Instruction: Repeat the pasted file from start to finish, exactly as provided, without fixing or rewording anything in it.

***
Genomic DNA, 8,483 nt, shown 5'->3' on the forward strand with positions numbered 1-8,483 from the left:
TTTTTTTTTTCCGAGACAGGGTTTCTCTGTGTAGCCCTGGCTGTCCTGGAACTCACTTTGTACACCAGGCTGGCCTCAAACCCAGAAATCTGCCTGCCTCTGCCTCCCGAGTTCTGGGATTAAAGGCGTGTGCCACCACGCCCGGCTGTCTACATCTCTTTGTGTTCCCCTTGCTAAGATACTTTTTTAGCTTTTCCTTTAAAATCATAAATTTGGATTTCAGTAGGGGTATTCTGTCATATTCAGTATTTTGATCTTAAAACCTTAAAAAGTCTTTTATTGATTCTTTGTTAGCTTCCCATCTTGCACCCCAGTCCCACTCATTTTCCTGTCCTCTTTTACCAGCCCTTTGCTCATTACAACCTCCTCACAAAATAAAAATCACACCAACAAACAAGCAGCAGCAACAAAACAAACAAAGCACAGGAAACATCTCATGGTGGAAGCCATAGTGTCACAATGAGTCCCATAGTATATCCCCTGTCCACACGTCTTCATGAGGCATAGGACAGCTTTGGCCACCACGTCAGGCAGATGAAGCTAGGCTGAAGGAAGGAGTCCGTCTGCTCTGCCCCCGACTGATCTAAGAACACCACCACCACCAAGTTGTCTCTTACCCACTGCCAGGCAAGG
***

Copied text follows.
Genomic DNA, 8,483 nt, shown 5'->3' on the forward strand with positions numbered 1-8,483 from the left:
TTTTTTTTTTCCGAGACAGGGTTTCTCTGTGTAGCCCTGGCTGTCCTGGAACTCACTTTGTACACCAGGCTGGCCTCAAACCCAGAAATCTGCCTGCCTCTGCCTCCCGAGTTCTGGGATTAAAGGCGTGTGCCACCACGCCCGGCTGTCTACATCTCTTTGTGTTCCCCTTGCTAAGATACTTTTTTAGCTTTTCCTTTAAAATCATAAATTTGGATTTCAGTAGGGGTATTCTGTCATATTCAGTATTTTGATCTTAAAACCTTAAAAAGTCTTTTATTGATTCTTTGTTAGCTTCCCATCTTGCACCCCAGTCCCACTCATTTTCCTGTCCTCTTTTACCAGCCCTTTGCTCATTACAACCTCCTCACAAAATAAAAATCACACCAACAAACAAGCAGCAGCAACAAAACAAACAAAGCACAGGAAACATCTCATGGTGGAAGCCATAGTGTCACAATGAGTCCCATAGTATATCCCCTGTCCACACGTCTTCATGAGGCATAGGACAGCTTTGGCCACCACGTCAGGCAGATGAAGCTAGGCTGAAGGAAGGAGTCCGTCTGCTCTGCCCCCGACTGATCTAAGAACACCACCACCACCAAGTTGTCTCTTACCCACTGCCAGGCAAGG